A lesson I learnt in high school physics is helping me see through the thick fog of politics in The Gambia today. Now, you might wonder how physics and Gambian politics are linked, but trust me, they are.
Mr. Jag Mohan Das (God bless his soul wherever he is) was our fantastic physics teacher during our Sixth Form at Gambia High School in the mid-1970’s. Mr. Das, however, would never solve a problem for you. Rather, he insisted on explaining what he called “fundamental principles,” the physics, of a problem. Once you understood the fundamental principles, you would solve the problem. His principle always turned out correct, and can be applied to the present Gambian political landscape.
Current President Adama Barrow is perhaps the one presidential candidate that has the most at stake in the upcoming presidential elections. President Barrow came to power following a euphoric and unexpected victory in the December 2016 presidential election by a Coalition of opposition parties against former president Yahya Jammeh. Former President Jammeh ruled The Gambia for 22 years with an iron fist, and gained global notoriety for his wickedness, greed, and abuse of human rights.
Against this background, Gambians had high hopes in President Barrow who they expected to preside over a three-year transition period. Mr. Barrow was to resign from office at the end of the transition period, instead of presenting himself as a candidate in presidential elections at the end of the transition period.
Unfortunately for Gambians, and President Barrow especially, he reneged on his promise, and the provisions of the Coalition Agreement which led to his victory. His decision to serve a five-year term provoked many protests, leading to three deaths, as well as many injuries and arrests in January 2020. In addition, President Barrow formed the National People’s Party (NPP) in late 2019 to contest the December 2021 presidential elections.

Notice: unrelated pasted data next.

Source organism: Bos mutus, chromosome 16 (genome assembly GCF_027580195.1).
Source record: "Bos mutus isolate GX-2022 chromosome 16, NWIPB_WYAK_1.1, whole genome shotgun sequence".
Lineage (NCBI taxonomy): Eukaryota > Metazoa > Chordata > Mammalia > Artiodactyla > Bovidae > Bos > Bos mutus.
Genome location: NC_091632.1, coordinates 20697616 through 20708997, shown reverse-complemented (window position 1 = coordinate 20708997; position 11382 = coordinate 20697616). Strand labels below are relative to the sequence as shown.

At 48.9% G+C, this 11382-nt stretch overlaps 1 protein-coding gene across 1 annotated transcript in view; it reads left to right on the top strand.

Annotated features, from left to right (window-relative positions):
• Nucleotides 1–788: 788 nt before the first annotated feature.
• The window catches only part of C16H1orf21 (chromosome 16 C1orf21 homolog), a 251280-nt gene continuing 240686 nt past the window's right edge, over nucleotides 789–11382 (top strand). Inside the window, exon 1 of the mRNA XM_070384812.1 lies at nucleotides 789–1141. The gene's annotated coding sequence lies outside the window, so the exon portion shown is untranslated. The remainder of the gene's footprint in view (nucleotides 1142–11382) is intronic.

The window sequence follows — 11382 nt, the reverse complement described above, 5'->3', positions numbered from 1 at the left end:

President Barrow has also been criticized for the failure to publish the findings of the Janneh Commission which looked into former President Jammeh’s financial dealings, and for his failure to ensure adoption of the new Draft Constitution of The Gambia, the preparation of which costed about $20 million. In addition, he has been criticized for dragging his feet with regards to the adoption of the TRRC’s report, which is expected shortly. Corruption s has also been a problem under his watch, with anti-corruption laws not being implemented, and conflicts of interest in the public sector.
On my part, I have held a long-standing grudge against President Barrow. Since he came to power, President Barrow has been gaining weight. Although it is natural to gain weight as age, President Barrow’s weight gain is because he is too busy having a good time in office. In contrast, President Paul Kagame has for 27 years maintained practically the same weight from when he came to power in 1994 to as recently as 2019. Similarly, former US President Barak Obama was said to lose weight while in office in part because he worked so hard he would skip meals.
Despite, and probably because of his skinniness, President Kagame has grown the per capita gross domestic product (GDP) of Rwanda from $772 in 2017 to $798 in 2020. Although the per capita GDP of The Gambia increased five times more than that of Rwanda, from $680 in 2017 to $787 in 2020, Rwanda has over five times the population of The Gambia. Rwanda has also performed better than The Gambia in various other measures such as the amount of foreign direct investment, youth unemployment rate, and life expectancy.
Perhaps the worst and most recent own-goal scored by President Barrow is the alliance between his NPP and the APRC, former President Jammeh’s party, to contest the December 2021 elections. Despite the gruesome and disturbing public testimonies at the TRRC by victims of former President Jammeh’s atrocities, President Barrow has no problem with an alliance with the APRC because he thinks this will help national reconciliation.